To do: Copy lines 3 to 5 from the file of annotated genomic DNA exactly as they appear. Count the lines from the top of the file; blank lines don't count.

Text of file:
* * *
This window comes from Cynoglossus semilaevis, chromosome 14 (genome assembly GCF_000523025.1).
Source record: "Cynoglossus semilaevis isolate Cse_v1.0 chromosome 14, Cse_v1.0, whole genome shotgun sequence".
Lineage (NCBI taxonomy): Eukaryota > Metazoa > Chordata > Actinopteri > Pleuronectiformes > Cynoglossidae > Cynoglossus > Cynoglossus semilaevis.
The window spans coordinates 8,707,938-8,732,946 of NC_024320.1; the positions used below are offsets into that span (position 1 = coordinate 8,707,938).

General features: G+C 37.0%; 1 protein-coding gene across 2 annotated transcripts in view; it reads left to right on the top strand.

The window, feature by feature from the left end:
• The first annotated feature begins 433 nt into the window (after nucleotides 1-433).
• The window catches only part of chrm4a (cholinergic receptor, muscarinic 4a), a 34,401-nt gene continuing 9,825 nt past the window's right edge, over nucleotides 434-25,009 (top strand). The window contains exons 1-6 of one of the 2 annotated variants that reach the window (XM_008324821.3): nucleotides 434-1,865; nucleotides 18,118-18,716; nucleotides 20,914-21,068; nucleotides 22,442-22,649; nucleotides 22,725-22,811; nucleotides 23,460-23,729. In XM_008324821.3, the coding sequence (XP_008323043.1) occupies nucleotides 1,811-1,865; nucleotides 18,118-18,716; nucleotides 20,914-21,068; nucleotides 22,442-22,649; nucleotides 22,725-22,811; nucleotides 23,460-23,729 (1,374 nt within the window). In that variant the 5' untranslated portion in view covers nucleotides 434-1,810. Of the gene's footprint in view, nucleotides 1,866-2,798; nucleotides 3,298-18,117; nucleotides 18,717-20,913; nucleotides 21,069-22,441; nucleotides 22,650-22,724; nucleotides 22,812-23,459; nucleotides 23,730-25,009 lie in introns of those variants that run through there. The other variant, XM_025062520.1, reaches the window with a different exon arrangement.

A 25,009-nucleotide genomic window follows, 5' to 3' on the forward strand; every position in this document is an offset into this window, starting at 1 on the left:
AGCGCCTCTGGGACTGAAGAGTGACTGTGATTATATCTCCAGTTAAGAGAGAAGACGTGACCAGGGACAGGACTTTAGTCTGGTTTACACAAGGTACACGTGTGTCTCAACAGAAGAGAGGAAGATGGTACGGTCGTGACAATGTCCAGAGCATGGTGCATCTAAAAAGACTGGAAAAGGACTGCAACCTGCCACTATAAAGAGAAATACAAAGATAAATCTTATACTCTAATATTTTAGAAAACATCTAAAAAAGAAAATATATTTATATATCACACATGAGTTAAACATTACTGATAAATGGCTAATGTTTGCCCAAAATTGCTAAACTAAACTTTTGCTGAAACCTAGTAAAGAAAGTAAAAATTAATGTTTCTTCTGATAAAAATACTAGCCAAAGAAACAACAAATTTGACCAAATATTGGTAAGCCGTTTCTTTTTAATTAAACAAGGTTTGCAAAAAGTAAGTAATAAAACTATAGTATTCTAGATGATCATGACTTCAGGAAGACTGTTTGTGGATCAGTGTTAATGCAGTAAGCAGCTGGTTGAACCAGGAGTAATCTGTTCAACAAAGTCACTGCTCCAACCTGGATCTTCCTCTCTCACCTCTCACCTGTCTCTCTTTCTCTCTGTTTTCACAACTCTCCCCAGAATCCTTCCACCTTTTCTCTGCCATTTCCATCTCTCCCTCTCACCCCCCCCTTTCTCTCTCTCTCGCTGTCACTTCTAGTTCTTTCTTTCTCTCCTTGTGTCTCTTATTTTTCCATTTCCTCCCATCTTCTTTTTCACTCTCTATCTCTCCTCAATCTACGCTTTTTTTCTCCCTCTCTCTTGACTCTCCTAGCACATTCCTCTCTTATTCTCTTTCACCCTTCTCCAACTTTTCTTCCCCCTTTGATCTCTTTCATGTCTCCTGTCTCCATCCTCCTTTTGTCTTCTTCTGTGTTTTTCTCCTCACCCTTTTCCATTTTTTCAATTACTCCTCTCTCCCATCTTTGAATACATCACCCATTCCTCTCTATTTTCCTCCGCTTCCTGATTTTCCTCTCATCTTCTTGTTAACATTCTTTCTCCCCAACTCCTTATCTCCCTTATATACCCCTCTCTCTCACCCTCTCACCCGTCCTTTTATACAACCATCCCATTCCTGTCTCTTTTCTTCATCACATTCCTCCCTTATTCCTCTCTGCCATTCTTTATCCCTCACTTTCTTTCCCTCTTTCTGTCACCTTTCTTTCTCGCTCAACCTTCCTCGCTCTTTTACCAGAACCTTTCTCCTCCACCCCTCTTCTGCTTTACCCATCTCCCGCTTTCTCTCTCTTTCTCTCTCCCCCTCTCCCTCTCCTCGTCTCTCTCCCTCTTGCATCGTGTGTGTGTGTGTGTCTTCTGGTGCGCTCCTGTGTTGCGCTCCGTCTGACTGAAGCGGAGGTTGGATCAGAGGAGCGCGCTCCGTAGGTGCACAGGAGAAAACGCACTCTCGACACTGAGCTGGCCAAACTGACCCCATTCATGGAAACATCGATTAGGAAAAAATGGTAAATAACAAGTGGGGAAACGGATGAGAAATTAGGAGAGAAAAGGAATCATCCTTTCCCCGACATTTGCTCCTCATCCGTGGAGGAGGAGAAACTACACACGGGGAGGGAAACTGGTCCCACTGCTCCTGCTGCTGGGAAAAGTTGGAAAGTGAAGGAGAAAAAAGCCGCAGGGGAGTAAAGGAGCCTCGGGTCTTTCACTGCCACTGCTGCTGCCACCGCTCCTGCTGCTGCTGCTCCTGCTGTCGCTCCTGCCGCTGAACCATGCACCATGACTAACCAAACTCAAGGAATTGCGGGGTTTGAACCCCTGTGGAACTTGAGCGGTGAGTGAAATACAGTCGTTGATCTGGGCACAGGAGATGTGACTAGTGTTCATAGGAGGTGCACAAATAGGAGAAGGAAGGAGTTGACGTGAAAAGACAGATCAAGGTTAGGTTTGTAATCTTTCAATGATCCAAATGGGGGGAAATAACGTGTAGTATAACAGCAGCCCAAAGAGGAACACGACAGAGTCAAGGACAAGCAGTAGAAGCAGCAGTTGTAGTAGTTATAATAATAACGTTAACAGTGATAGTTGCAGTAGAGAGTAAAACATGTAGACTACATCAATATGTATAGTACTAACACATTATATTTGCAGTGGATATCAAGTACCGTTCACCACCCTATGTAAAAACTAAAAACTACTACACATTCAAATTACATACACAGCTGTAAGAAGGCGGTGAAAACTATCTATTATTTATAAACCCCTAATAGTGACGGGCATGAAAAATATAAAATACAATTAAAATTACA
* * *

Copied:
Lineage (NCBI taxonomy): Eukaryota > Metazoa > Chordata > Actinopteri > Pleuronectiformes > Cynoglossidae > Cynoglossus > Cynoglossus semilaevis.
The window spans coordinates 8,707,938-8,732,946 of NC_024320.1; the positions used below are offsets into that span (position 1 = coordinate 8,707,938).

General features: G+C 37.0%; 1 protein-coding gene across 2 annotated transcripts in view; it reads left to right on the top strand.